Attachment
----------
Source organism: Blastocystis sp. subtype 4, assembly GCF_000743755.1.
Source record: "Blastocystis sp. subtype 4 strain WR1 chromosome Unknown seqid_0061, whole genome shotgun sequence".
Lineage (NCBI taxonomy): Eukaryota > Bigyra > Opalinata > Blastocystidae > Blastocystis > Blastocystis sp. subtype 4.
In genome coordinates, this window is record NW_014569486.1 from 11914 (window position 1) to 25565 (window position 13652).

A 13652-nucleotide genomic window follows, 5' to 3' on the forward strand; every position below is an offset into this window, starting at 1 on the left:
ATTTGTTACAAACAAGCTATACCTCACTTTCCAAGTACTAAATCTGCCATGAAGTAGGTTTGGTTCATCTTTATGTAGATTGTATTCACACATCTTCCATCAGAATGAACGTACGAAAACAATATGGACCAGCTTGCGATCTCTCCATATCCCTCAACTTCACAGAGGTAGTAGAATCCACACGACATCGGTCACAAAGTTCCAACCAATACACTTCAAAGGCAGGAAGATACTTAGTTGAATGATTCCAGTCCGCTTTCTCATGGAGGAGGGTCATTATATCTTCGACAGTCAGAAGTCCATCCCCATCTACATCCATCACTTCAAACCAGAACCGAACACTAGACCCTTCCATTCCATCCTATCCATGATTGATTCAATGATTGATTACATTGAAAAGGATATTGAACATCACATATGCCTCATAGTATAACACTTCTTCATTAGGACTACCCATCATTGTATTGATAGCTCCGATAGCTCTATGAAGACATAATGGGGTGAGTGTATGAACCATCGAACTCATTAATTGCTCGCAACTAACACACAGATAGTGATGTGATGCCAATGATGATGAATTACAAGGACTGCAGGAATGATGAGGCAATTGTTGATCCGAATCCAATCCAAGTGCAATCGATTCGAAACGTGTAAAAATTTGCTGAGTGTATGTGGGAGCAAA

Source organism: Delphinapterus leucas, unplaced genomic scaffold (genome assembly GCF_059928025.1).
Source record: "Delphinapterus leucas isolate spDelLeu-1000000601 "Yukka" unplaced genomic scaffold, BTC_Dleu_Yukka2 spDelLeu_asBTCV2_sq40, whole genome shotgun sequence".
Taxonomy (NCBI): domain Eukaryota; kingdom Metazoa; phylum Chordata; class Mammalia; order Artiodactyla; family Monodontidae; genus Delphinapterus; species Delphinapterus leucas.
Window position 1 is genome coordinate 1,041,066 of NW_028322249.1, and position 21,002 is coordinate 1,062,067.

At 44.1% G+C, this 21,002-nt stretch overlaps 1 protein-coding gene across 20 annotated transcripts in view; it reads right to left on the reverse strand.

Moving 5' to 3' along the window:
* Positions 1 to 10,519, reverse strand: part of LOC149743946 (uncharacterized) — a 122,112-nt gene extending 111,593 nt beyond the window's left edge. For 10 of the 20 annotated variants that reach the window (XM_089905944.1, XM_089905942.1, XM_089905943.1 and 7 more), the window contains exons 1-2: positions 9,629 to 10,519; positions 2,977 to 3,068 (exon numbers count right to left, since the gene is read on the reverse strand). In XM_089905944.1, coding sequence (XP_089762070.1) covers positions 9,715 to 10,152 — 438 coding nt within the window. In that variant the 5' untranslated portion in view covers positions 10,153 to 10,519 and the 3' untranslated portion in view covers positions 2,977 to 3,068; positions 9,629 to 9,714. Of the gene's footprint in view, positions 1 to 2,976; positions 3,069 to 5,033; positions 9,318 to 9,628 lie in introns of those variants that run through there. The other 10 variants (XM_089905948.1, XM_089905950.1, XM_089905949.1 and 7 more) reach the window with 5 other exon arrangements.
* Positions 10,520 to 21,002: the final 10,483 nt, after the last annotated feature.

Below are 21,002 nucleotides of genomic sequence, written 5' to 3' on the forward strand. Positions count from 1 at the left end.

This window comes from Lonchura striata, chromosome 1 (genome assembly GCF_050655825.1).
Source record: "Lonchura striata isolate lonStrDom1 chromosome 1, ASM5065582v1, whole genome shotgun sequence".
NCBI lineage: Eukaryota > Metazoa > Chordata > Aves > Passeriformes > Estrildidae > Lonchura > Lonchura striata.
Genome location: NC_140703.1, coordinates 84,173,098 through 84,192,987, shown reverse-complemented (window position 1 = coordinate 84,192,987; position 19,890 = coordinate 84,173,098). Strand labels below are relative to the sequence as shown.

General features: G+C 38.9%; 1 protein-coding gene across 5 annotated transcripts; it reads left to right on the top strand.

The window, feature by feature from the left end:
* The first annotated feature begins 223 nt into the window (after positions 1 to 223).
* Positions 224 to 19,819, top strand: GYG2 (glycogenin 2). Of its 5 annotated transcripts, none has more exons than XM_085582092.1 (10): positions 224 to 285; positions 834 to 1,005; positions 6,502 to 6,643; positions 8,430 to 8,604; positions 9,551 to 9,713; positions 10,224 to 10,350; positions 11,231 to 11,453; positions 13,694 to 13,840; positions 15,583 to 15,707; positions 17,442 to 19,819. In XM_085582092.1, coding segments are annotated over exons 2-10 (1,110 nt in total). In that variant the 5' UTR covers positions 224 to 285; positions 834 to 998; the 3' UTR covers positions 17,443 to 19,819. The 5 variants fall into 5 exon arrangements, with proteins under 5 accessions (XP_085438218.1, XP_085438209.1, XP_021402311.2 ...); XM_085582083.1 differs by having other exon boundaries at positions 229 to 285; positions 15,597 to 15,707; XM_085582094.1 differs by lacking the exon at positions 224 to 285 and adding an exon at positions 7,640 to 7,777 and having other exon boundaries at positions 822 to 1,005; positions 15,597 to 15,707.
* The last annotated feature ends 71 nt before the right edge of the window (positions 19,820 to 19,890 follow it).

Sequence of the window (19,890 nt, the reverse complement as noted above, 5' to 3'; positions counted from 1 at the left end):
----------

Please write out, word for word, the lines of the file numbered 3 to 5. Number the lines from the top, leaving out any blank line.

Lineage (NCBI taxonomy): Eukaryota > Bigyra > Opalinata > Blastocystidae > Blastocystis > Blastocystis sp. subtype 4.
In genome coordinates, this window is record NW_014569486.1 from 11914 (window position 1) to 25565 (window position 13652).

A 13652-nucleotide genomic window follows, 5' to 3' on the forward strand; every position below is an offset into this window, starting at 1 on the left: